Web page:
We never really know when we will be touched by death. We cannot truly comprehend why some wonderful individuals leave us far too soon. We don’t dwell on the fear of losing those that we cherish but always in the far corners of our minds is the realization that none of us get to live forever and death is our ultimate destination here on earth. The randomness of who is chosen and when they will be taken produces our most painful feelings. It doesn’t seem right when a father in his thirties is killed in an accident. We are stunned by the senselessness of violence that takes away a promising young man one in his twenties. We can’t understand why the companion who had been our best friend had to go and leave us feeling so lonely and bereft.
My mother’s eldest sister is celebrating her ninety-seventh birthday this week. Other than being wheelchair bound due to osteoporosis she appears to be in the peak of good health. There is no real explanation as to why she and her sisters are still hale and hearty in their nineties and the baby of the family, my mother, has been gone for five years now. They shared much of the same DNA but somehow the outcome was different for my mother. I’d be lying if I didn’t admit that I am happy for my wonderful aunt but wonder why my mother was chosen to go so much sooner. Only this morning I thought of how much fun we always had and would give anything to hear her happy voice reverberating on my phone once again.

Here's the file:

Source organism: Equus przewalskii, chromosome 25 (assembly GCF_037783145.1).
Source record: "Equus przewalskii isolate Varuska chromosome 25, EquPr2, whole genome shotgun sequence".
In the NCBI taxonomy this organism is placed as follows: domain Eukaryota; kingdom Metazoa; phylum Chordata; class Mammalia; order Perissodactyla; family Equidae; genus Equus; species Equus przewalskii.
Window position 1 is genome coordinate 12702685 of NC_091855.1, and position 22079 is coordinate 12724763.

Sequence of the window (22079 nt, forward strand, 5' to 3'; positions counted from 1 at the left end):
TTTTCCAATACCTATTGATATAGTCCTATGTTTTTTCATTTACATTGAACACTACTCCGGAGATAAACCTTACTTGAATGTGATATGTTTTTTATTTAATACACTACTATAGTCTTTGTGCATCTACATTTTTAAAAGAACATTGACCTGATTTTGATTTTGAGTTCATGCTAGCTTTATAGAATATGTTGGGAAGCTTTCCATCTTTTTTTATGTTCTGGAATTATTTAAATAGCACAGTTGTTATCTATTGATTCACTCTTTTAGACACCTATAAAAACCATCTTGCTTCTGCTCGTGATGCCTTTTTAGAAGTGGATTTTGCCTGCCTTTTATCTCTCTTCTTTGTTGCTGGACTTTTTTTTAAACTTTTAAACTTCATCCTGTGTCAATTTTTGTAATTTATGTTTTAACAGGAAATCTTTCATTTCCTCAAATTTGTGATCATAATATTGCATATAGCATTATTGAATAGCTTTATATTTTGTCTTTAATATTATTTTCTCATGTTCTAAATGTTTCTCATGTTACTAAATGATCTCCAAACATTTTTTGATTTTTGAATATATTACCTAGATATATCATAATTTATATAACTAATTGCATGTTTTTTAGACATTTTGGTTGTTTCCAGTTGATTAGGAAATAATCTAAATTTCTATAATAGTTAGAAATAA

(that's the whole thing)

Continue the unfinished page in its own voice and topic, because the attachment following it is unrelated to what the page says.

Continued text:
We love with all of our hearts. The wounds that open and fester when a special person dies eventually heal over but the scar that remains reminds us of them forever. The memories do one day become pleasant. They make us feel good. We realize just how blessed we were to have known the wonderful people who passed through our lives and helped to make us who we are. We carry them in our hearts and they make us strong. We go through many stages in the process of grief. There is little that we or anybody else can do to ease the pain. It is simply a natural part of who we are.
I suspect that our loved ones would want us to celebrate their lives, not descend into depression. Finding joy when someone is newly deceased is always easier said than done. We have to allow ourselves to feel the emotions that flood our hearts. It is the only way that we will ultimately heal.